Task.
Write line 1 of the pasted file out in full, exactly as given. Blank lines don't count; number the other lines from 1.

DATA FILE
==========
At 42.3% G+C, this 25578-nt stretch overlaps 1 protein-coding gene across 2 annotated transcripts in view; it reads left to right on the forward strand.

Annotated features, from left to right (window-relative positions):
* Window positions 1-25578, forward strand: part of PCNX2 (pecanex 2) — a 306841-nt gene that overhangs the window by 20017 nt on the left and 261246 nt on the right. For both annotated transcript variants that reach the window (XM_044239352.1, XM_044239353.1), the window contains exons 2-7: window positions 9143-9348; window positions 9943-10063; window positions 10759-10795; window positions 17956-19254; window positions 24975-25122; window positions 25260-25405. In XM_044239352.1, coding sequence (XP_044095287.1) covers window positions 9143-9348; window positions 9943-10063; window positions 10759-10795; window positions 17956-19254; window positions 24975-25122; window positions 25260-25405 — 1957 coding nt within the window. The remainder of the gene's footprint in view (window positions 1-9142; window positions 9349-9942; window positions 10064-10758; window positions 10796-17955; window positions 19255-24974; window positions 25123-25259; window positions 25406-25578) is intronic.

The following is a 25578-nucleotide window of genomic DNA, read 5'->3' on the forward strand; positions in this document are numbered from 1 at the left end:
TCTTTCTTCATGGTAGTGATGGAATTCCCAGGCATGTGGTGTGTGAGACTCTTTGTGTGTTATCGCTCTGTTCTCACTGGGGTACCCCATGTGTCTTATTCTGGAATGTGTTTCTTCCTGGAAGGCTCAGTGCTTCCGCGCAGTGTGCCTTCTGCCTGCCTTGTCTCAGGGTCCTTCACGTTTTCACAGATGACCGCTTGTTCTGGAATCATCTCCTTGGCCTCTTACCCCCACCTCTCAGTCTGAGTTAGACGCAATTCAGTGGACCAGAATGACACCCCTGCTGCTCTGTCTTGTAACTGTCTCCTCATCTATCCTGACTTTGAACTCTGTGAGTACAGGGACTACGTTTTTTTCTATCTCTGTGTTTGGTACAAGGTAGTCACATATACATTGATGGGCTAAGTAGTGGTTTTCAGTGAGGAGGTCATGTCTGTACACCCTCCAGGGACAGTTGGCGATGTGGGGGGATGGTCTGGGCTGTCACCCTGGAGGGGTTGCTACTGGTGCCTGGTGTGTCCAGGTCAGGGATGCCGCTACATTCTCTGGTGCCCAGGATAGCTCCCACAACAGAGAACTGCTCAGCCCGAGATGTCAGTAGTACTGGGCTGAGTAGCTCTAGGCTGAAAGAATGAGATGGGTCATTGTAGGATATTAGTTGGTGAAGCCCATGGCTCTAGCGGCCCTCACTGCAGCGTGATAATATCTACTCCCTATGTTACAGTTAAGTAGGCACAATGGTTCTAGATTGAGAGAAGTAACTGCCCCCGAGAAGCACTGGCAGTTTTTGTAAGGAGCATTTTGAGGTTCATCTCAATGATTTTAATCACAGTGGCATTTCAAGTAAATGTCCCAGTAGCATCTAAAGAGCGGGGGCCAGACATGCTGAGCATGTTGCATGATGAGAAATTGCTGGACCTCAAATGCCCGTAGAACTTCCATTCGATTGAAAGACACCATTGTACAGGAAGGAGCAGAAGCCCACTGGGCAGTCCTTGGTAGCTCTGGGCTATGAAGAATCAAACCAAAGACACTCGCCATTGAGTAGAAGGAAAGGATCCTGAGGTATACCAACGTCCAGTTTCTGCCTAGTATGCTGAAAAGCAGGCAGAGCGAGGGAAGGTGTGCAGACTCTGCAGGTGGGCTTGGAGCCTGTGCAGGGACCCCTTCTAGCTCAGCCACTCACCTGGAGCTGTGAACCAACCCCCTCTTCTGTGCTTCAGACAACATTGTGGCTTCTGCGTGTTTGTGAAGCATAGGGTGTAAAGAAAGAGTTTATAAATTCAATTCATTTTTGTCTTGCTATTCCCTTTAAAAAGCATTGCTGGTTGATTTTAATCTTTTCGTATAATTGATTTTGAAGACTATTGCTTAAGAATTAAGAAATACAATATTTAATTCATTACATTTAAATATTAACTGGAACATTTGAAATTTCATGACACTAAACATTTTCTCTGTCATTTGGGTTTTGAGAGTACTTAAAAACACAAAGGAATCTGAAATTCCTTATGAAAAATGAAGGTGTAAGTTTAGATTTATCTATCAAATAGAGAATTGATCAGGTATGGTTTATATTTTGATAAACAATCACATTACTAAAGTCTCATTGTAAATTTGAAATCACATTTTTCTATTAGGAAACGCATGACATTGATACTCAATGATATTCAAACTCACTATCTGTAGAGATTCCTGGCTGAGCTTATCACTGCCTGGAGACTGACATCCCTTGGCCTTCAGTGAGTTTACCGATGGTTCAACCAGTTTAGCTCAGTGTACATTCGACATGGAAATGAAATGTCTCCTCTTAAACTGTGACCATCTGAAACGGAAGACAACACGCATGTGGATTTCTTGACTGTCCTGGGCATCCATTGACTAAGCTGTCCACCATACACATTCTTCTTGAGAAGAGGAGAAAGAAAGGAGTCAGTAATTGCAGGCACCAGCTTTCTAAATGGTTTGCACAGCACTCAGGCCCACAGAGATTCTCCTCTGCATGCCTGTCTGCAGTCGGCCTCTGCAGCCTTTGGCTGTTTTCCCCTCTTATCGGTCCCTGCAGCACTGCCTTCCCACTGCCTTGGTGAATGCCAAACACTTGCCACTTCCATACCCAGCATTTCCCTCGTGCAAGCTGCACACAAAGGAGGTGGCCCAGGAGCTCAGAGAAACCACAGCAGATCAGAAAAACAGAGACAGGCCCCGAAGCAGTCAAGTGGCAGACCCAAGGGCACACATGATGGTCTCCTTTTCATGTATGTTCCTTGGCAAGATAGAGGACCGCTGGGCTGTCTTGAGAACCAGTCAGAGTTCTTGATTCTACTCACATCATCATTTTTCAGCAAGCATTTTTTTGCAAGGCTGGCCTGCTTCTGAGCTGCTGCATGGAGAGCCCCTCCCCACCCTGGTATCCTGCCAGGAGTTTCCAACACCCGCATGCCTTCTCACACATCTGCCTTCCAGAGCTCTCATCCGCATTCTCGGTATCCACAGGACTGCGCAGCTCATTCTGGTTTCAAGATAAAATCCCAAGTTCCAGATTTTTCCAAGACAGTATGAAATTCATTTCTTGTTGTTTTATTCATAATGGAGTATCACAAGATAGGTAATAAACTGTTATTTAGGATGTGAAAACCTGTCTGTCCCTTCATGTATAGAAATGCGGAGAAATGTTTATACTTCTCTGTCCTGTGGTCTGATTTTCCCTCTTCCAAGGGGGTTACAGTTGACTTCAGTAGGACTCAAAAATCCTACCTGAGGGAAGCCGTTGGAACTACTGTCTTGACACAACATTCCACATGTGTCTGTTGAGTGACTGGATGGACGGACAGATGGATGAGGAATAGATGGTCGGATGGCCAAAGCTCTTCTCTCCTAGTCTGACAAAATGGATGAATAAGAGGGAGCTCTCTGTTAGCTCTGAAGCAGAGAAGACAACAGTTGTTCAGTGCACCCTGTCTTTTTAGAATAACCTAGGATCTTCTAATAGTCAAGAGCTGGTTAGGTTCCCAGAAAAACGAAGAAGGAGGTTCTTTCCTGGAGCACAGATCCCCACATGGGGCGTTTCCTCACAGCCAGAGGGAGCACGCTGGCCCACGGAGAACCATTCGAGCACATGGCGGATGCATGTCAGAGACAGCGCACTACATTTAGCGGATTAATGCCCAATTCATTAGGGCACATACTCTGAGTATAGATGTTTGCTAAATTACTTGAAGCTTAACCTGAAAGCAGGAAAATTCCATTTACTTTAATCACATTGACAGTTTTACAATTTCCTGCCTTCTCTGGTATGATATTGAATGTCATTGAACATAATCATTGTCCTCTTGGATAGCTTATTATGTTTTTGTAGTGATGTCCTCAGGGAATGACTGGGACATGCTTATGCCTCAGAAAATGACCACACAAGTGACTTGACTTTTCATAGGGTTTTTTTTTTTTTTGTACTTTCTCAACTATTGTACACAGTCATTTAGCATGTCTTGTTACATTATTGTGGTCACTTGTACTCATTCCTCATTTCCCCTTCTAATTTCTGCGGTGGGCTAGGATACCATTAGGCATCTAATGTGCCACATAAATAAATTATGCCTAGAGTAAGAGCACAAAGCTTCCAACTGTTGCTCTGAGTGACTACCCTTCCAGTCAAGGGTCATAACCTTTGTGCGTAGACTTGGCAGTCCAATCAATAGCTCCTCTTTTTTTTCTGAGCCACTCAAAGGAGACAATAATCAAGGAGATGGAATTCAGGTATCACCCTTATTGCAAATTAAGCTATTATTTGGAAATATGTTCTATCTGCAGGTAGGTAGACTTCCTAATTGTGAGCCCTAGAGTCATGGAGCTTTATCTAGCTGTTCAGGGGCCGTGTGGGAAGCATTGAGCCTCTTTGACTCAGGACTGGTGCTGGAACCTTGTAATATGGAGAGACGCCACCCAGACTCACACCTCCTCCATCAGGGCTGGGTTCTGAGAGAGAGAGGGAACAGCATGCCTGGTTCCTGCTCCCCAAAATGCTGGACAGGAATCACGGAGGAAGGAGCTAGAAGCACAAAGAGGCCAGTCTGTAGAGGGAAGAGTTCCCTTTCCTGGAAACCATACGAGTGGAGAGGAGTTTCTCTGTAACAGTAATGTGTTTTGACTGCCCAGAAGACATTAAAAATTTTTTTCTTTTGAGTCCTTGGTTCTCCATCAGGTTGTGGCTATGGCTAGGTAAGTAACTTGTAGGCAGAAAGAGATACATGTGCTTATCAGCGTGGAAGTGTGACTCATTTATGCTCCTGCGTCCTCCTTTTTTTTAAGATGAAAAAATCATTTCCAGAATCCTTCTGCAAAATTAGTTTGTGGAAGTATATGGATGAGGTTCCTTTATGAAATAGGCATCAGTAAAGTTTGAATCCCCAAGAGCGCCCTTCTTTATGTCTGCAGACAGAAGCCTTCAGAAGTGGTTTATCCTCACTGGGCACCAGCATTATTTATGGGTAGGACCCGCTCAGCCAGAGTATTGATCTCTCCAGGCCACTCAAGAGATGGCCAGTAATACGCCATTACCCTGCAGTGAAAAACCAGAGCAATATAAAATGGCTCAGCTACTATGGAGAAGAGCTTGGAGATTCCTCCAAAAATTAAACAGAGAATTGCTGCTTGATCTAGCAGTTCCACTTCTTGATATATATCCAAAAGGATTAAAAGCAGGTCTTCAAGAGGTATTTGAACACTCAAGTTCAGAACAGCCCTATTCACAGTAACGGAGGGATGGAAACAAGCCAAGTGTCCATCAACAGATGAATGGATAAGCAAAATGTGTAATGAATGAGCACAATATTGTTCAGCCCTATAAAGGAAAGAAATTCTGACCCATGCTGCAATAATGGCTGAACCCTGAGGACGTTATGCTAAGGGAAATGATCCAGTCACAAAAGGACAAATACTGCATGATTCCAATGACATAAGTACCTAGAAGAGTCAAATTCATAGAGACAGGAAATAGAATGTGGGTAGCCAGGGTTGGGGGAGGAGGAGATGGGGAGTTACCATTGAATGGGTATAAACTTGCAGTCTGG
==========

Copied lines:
At 42.3% G+C, this 25578-nt stretch overlaps 1 protein-coding gene across 2 annotated transcripts in view; it reads left to right on the forward strand.